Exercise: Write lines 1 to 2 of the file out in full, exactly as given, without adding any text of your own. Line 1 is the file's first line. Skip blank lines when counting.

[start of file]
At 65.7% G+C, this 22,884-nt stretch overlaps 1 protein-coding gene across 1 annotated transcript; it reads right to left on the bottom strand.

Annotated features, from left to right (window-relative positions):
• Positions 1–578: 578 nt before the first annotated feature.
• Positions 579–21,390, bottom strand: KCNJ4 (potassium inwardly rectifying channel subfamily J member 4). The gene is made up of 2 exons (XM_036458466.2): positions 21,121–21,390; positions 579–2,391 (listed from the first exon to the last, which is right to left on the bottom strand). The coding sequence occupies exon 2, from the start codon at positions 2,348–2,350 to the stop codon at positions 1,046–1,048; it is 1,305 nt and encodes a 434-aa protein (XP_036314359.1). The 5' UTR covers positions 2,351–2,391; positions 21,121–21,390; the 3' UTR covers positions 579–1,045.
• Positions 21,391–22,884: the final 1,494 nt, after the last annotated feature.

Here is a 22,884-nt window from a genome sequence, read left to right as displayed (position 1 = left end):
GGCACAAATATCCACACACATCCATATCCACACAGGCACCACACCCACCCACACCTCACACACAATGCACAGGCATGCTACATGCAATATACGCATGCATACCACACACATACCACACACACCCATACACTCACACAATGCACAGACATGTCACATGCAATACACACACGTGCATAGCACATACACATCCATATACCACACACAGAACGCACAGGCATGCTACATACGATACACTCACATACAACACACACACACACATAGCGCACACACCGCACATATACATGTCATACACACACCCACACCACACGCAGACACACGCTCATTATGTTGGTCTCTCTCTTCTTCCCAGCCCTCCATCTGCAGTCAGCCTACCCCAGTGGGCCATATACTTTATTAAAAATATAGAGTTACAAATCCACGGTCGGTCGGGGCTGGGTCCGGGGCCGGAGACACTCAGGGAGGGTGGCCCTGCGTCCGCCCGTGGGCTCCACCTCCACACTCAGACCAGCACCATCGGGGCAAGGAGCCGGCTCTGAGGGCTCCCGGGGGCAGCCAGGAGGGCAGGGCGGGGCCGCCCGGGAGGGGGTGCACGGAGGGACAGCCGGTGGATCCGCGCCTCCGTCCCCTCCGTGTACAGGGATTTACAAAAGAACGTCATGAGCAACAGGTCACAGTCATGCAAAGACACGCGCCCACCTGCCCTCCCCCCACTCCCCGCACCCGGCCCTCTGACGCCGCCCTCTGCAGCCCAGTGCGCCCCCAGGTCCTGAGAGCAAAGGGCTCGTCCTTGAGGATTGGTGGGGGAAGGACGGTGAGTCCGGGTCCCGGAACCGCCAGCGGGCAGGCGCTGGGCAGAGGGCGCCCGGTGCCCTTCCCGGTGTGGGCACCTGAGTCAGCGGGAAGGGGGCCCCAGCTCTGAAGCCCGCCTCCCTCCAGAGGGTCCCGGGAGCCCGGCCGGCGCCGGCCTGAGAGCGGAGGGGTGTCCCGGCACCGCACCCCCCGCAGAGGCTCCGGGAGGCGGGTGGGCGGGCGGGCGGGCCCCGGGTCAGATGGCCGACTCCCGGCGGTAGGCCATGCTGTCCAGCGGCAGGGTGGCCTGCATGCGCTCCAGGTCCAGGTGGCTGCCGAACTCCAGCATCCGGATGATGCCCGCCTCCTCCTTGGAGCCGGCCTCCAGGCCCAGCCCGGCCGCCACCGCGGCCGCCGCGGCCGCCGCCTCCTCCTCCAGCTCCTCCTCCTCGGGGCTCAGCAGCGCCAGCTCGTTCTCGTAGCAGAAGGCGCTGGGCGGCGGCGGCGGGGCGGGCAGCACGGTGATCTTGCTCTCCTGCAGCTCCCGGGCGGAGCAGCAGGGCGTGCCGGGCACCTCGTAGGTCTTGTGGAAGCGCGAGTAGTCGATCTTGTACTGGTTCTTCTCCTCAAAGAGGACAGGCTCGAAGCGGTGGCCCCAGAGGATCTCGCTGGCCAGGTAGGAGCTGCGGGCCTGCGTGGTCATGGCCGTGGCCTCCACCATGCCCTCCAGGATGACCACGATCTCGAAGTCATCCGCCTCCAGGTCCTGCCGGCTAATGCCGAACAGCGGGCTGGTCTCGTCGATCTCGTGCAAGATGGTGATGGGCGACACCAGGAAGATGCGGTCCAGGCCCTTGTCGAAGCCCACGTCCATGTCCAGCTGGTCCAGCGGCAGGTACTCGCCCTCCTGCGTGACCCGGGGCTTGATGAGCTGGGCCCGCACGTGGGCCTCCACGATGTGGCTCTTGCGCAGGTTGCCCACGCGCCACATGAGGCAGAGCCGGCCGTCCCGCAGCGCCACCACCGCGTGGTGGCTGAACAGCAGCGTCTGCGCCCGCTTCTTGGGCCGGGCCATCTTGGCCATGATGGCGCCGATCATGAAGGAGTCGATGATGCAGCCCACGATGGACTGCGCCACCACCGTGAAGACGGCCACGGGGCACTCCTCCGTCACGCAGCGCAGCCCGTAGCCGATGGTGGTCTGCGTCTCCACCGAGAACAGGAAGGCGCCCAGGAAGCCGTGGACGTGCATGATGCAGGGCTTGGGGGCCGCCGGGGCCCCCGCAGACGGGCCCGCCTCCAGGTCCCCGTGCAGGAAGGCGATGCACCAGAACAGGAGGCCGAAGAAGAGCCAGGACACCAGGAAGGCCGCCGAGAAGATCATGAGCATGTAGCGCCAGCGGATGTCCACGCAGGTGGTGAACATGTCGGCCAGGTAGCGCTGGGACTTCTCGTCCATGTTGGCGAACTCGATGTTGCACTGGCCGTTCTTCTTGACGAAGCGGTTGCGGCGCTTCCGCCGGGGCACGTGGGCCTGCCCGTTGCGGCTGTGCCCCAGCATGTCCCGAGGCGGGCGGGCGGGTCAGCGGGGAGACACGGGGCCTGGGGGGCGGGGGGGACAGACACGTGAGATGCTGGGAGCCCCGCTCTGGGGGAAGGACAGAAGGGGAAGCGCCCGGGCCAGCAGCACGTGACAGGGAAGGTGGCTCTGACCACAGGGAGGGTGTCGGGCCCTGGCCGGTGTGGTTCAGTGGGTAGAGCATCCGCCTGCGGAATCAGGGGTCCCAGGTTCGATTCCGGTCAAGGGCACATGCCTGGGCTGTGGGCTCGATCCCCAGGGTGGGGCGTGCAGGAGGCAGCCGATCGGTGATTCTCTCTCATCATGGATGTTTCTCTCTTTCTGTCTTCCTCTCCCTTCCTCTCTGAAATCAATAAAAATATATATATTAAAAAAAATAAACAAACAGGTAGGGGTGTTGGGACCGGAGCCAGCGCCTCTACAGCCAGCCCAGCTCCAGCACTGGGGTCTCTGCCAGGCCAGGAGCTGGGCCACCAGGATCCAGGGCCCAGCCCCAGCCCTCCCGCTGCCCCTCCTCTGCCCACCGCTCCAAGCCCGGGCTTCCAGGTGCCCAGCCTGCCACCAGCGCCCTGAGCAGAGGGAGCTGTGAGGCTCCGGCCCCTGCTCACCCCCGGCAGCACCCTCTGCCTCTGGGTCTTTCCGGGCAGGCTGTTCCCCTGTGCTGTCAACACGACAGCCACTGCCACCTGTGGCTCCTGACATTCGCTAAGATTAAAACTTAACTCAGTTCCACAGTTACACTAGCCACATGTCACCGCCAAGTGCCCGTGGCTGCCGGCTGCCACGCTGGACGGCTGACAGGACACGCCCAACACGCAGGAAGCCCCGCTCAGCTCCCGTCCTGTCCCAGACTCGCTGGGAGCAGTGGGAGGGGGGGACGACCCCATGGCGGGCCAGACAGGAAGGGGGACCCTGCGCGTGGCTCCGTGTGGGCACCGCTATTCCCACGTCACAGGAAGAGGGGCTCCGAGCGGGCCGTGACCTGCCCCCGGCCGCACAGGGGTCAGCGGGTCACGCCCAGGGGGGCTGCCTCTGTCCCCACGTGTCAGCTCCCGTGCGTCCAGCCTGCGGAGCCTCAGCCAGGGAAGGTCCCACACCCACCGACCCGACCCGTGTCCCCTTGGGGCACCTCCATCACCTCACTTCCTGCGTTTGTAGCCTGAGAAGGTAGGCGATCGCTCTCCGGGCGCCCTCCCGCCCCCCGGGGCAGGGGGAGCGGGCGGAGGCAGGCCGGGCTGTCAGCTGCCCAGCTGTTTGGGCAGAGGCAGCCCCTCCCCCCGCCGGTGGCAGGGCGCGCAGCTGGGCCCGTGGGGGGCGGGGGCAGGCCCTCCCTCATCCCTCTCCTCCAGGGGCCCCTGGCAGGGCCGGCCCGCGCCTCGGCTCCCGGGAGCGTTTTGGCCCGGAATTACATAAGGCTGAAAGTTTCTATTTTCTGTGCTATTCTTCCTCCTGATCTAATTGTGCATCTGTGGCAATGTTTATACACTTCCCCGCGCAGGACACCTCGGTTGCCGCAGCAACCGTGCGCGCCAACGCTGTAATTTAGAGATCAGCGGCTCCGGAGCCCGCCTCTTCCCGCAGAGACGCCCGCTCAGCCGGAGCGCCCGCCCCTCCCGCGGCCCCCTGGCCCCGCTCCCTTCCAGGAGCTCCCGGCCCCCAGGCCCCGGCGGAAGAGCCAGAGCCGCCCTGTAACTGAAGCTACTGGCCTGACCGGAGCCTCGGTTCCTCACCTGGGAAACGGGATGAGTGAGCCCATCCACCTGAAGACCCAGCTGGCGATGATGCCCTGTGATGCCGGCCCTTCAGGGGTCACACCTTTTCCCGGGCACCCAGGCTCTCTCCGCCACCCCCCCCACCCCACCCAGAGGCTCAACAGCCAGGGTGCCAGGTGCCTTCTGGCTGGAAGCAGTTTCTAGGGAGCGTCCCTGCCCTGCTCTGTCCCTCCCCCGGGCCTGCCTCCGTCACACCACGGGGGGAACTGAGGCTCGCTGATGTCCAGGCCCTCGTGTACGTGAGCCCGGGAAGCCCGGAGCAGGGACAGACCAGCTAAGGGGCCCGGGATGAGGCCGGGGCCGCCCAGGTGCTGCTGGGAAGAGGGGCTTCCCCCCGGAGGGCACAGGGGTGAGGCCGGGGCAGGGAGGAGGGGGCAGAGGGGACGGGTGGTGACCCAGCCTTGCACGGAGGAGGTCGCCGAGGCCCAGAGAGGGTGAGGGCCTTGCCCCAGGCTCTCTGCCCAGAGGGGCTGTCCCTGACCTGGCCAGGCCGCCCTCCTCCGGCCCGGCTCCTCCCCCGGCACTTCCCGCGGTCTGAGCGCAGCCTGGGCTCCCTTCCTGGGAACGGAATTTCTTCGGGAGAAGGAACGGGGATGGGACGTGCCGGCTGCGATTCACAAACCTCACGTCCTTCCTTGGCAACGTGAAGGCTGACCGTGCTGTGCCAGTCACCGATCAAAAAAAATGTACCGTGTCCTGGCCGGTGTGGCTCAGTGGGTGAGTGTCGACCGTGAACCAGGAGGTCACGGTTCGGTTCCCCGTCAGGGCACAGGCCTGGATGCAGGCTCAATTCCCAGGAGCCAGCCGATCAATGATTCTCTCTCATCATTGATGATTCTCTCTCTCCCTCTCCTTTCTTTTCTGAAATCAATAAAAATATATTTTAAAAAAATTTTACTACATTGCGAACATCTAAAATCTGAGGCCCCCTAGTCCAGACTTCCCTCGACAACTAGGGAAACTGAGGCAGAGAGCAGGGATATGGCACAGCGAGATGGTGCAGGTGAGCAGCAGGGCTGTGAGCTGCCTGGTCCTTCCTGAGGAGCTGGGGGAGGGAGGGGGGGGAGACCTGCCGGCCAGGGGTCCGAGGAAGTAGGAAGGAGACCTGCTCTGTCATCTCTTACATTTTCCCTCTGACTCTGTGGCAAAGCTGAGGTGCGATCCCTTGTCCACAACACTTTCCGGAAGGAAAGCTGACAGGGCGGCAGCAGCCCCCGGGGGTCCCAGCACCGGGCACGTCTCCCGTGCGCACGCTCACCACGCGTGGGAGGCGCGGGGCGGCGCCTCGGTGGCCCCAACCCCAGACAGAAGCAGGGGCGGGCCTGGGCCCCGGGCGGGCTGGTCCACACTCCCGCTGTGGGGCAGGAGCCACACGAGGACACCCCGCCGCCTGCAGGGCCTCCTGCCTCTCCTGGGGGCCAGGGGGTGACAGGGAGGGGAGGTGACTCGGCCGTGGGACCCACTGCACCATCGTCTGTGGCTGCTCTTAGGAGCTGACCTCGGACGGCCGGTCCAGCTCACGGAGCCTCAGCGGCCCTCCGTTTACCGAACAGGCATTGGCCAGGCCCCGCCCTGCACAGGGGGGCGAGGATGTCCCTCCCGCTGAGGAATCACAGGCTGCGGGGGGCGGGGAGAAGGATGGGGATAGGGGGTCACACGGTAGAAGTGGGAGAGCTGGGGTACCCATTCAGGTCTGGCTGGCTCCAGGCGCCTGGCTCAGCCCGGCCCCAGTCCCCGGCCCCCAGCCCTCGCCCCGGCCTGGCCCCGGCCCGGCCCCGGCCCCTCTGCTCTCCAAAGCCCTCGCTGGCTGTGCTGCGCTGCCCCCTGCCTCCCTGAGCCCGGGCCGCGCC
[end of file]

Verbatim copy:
At 65.7% G+C, this 22,884-nt stretch overlaps 1 protein-coding gene across 1 annotated transcript; it reads right to left on the bottom strand.

Annotated features, from left to right (window-relative positions):